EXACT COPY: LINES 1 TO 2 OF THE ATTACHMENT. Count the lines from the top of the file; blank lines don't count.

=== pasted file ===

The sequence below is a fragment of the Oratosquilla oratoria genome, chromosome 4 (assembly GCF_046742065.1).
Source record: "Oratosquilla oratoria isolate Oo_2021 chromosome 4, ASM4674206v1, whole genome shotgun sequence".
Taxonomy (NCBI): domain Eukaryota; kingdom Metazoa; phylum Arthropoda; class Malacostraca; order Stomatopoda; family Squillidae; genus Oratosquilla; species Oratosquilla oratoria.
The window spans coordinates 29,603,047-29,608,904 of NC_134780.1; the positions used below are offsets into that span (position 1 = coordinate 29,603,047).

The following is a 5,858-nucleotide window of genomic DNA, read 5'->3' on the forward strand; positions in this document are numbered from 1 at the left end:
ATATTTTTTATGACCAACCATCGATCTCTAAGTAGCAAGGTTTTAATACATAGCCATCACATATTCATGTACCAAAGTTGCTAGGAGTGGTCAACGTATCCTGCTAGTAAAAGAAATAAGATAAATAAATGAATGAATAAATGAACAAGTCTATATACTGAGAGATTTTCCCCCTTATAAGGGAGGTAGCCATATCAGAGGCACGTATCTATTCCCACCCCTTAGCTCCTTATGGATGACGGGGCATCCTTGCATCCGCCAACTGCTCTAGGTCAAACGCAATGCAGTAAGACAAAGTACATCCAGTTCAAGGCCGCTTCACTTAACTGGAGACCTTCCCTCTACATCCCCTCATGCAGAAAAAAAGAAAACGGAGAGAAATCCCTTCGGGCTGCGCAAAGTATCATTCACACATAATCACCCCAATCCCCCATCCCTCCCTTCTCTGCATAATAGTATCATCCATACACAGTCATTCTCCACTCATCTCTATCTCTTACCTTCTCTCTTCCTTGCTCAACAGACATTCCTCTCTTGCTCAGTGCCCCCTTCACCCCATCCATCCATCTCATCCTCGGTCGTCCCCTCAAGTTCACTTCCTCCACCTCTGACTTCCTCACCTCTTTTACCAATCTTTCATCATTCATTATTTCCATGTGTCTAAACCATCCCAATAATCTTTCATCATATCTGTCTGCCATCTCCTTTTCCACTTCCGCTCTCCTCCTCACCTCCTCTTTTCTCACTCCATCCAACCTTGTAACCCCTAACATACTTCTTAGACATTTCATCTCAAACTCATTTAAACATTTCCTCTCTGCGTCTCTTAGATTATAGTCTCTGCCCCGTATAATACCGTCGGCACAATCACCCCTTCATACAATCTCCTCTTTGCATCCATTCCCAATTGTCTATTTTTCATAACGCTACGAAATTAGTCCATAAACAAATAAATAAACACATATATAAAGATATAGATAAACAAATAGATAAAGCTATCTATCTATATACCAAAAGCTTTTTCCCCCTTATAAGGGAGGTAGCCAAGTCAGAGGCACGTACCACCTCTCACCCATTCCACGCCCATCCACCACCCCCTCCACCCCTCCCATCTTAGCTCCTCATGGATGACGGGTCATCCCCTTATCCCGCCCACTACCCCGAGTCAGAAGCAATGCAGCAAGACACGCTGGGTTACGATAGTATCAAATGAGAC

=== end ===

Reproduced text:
The sequence below is a fragment of the Oratosquilla oratoria genome, chromosome 4 (assembly GCF_046742065.1).
Source record: "Oratosquilla oratoria isolate Oo_2021 chromosome 4, ASM4674206v1, whole genome shotgun sequence".